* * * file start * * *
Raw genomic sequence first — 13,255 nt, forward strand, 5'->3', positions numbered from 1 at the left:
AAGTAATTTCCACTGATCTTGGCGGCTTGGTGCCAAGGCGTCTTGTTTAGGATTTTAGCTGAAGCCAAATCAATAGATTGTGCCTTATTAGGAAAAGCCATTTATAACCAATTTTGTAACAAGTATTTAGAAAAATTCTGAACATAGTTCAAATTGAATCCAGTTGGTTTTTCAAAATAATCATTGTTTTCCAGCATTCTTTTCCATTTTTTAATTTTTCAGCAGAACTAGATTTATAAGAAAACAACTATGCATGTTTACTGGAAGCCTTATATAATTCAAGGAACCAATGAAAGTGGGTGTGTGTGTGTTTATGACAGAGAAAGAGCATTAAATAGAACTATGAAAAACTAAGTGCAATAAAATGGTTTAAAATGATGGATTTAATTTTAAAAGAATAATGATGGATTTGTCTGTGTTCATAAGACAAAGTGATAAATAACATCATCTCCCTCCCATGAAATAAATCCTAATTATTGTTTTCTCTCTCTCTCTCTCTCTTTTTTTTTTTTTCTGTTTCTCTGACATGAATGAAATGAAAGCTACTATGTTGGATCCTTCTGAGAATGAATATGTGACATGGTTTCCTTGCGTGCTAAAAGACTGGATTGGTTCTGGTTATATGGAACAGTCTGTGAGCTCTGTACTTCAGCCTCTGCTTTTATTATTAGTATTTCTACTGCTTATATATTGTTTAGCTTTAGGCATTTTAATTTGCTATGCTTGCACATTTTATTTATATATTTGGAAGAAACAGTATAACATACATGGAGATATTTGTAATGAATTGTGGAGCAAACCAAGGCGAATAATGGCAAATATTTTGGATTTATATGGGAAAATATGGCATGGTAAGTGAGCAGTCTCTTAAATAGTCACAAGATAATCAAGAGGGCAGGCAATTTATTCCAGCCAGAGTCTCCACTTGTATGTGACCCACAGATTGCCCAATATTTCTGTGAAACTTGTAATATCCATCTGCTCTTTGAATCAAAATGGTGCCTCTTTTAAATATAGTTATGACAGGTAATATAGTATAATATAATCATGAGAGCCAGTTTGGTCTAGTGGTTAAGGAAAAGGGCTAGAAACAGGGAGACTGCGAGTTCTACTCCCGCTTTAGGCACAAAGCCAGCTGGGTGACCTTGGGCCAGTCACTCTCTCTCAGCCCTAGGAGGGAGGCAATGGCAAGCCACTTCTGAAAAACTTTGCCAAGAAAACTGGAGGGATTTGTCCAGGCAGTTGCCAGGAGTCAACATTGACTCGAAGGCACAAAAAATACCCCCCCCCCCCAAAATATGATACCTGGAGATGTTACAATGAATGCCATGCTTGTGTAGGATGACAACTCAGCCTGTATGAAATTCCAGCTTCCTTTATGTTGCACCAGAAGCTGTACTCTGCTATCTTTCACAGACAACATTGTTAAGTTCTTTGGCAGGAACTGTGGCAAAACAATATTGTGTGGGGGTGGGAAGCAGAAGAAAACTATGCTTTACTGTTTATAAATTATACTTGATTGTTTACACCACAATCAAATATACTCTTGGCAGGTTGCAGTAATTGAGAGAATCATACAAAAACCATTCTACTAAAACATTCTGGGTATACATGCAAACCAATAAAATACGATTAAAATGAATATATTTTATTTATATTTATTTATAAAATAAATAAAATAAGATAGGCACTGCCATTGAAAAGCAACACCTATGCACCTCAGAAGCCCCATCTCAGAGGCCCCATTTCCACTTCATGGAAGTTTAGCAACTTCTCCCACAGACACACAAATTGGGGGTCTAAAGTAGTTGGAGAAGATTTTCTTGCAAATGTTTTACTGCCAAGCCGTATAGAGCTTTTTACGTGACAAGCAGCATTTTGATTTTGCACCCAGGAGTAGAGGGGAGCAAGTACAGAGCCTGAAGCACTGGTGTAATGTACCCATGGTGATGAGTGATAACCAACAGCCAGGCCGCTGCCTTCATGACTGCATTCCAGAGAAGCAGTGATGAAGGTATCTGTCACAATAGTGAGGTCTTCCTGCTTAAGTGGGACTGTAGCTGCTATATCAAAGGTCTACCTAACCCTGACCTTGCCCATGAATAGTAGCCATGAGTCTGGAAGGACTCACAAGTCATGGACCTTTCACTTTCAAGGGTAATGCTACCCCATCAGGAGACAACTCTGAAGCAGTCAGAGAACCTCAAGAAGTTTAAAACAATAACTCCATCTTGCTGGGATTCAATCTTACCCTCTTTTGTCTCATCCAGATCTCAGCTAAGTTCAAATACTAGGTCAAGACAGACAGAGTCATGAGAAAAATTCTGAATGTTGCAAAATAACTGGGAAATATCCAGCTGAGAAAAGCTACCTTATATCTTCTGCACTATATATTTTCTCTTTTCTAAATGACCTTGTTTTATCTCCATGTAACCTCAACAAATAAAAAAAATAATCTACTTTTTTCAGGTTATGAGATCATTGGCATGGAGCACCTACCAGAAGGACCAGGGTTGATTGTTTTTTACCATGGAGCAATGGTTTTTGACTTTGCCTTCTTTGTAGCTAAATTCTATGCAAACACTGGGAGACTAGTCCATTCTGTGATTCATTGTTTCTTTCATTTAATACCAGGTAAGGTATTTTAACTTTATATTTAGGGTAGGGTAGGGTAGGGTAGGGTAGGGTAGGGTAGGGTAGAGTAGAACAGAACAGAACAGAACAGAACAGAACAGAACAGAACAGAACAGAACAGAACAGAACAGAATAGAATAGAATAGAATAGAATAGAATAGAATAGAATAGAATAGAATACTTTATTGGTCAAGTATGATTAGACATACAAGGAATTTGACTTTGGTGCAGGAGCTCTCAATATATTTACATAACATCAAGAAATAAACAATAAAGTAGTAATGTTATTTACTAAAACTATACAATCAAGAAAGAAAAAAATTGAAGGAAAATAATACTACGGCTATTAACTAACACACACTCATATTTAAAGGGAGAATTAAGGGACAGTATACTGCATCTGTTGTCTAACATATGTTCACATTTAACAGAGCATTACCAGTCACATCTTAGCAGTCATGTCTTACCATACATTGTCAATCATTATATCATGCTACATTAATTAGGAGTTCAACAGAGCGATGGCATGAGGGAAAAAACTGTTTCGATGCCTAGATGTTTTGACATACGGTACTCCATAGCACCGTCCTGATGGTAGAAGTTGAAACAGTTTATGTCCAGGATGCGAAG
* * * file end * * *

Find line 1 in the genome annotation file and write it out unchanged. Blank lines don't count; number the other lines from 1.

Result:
Raw genomic sequence first — 13,255 nt, forward strand, 5'->3', positions numbered from 1 at the left: